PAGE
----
There is a curious scene, unique to Luke’s account of the Passion Narrative, in which the crowd is following Jesus as he is escorted to the location of his execution. Among the crowd, which by now has become a lynch mob, there are a few women who are beating their breasts and wailing. These brave women publicly express their sympathy for Jesus right in the middle of the blood-thirsty crowd. The contrast between their compassion and the crowd’s blood lust is striking.
In response to their display of grief, Jesus counsels the women to weep for themselves and their children, prophesying that the wave of violence that is sweeping him up will soon consume the whole city. He concludes his warning by quoting a proverb: “For if they do this when the wood is green, what will happen when it is dry?” (Luke 23:31).
Green wood is wet wood – it doesn’t make good kindling. Jesus is making it clear that his movement was nonviolent. He was not trying to spark a military uprising against the Romans. If his nonviolent protest met with capital punishment, what will happen when the wood is dry? The women of Jerusalem found out 40 years later, when a violent Jewish uprising brought down a Roman legion that raised the city to the ground.
Implicit in Jesus’ comment is a recognition that his suffering isn’t unique, or even particularly horrific. Plenty of people were executed by being crucified in Roman occupied Palestine. “You think this is bad?” asks Jesus. “Wait until you see what’s next.” Violence only enkindles more violence.
There has been a strong tendency in Christian traditions to make a fetish of Jesus’ suffering, to treat it as uniquely awful and the fulfillment of God’s will at the same time. Throughout his teaching career, however, Jesus makes two things perfectly clear. First, that his suffering and death follows the pattern of all the prophets before him, including his cousin, John the Baptizer (and, we might add, those after him). In other words, there is nothing new about the persecution and even execution of those who speak out for justice and peace.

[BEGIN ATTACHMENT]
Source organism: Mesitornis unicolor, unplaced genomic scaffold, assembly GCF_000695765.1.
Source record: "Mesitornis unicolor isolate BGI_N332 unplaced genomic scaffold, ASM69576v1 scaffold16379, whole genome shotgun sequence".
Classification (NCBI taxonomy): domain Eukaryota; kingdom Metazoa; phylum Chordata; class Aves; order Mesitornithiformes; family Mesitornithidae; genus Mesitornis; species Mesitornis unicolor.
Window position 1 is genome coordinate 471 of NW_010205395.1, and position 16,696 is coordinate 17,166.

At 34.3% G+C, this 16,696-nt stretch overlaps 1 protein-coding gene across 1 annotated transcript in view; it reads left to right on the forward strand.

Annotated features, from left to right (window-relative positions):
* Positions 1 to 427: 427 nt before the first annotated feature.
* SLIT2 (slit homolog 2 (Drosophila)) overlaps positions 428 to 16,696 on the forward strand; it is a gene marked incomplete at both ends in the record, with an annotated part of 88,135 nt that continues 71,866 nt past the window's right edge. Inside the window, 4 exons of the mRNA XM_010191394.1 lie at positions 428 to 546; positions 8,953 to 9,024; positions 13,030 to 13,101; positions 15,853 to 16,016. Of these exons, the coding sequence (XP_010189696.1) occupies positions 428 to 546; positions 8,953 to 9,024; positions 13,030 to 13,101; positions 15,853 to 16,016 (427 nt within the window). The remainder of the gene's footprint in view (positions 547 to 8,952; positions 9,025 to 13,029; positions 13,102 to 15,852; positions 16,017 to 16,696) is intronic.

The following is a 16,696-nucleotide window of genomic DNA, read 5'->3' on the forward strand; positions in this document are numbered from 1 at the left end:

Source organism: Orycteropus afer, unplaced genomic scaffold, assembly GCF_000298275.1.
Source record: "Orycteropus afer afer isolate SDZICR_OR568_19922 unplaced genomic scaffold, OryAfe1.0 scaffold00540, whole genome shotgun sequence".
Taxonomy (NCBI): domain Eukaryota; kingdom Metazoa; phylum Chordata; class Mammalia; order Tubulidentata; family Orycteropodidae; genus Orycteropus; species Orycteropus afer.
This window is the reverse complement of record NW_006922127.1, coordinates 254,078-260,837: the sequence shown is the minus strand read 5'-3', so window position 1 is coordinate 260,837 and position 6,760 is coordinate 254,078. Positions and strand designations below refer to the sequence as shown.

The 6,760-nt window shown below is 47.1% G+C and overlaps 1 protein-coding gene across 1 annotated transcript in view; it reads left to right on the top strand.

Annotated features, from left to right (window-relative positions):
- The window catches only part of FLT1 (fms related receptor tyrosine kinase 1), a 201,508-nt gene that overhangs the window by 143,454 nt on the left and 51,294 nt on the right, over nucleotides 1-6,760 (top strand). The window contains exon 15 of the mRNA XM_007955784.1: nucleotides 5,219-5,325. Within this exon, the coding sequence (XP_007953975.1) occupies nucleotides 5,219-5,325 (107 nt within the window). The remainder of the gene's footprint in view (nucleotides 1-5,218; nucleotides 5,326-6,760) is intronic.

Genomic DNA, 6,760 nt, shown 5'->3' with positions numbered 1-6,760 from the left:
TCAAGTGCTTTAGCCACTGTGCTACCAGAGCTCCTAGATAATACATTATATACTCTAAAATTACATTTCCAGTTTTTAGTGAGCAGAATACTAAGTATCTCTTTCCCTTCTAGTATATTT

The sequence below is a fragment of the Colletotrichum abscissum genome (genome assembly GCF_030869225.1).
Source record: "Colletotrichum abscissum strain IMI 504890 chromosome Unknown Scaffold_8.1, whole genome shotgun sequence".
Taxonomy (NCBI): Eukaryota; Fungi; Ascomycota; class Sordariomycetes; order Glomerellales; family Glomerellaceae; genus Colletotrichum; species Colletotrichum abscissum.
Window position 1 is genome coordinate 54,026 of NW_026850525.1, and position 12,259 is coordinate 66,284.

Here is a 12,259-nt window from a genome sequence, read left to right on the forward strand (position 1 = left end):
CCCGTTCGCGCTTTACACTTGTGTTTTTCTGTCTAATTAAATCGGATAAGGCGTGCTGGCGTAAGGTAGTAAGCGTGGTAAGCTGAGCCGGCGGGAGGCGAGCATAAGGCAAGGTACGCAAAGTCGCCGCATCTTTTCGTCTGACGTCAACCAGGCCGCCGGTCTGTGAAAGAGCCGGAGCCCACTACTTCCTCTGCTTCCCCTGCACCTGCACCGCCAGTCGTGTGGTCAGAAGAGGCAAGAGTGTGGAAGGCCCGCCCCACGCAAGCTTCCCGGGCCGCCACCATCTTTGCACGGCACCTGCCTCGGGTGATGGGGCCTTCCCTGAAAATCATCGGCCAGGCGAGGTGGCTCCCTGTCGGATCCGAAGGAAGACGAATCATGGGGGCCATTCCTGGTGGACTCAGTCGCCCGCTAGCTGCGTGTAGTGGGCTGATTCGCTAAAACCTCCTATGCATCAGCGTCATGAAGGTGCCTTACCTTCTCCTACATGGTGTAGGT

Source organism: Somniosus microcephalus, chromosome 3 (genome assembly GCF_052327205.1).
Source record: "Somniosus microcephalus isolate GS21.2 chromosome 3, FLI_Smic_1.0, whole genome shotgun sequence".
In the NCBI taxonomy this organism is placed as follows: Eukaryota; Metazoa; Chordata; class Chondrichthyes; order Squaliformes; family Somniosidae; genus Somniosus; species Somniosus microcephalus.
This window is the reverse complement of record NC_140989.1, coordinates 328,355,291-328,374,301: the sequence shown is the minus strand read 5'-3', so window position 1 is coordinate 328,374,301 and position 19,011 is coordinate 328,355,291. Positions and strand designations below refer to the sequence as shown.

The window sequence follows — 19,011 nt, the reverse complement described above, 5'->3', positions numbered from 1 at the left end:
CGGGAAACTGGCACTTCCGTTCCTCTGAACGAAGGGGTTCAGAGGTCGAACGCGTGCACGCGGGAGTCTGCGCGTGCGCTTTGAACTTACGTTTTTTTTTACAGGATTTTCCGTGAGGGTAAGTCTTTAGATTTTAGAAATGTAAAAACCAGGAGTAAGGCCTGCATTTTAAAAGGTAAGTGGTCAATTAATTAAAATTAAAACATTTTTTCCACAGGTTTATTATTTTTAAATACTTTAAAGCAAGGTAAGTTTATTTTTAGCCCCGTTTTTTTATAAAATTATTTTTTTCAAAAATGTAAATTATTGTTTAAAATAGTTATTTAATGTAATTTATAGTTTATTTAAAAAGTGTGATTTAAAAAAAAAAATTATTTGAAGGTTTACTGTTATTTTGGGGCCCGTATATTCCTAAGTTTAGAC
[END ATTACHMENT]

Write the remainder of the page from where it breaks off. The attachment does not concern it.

Second, Jesus maintains that the fate of such prophets is entirely due to the readiness of both leaders and people to marginalize and kill them. Their deaths are the result of a very common pattern of human violence, and not the fulfillment of divine providence. The pattern works like this. A prophet comes along and points out the greed, exploitation, and violence that already is dividing and destroying people. The prophet begins to get a hearing, and it starts to threaten those who benefit from the status quo. The people begin to question the way things are, but are ambivalent about the prophet’s message and tactics. They doubt that nonviolent resistance will have much affect.
The authorities exploit this ambivalence, mounting a propaganda campaign against the prophet and the movement he or she is inspiring. They accuse the prophet of blasphemy, immorality, treason, and insurrection. The prophet becomes a scapegoat, the bearer of all the tensions and fears of the social body. The community begins to unite in opposition to the scapegoat, discovering a renewed sense of social solidarity by directing their energies to destroy him or her. The authorities arrange a show trial and the people become a lynch mob. The scapegoat is sacrificed to restore social order, and everything returns to normal.
This scapegoat mechanism, a kind of sacrifice or offering to the gods of race and nation, is given a theological or ideological veneer of legitimacy, diverting our attention from the everyday violence, the sacrifice of innocent victims that is simply the cost of doing business that the prophet tried to make us see in the first place. What is genuinely unique about the passion narrative, and the prophetic arc of the biblical witness as whole, is not the violence it portrays, but rather its insistence that the victim is innocent. The theological relevance of the passion narrative is the revelation that God is entirely identified with the mission of the prophets, and not with the perpetrators of unjust violence. The theological veneer of legitimacy is stripped away, leaving nothing left but a pack of lies told to cover-up collective murder.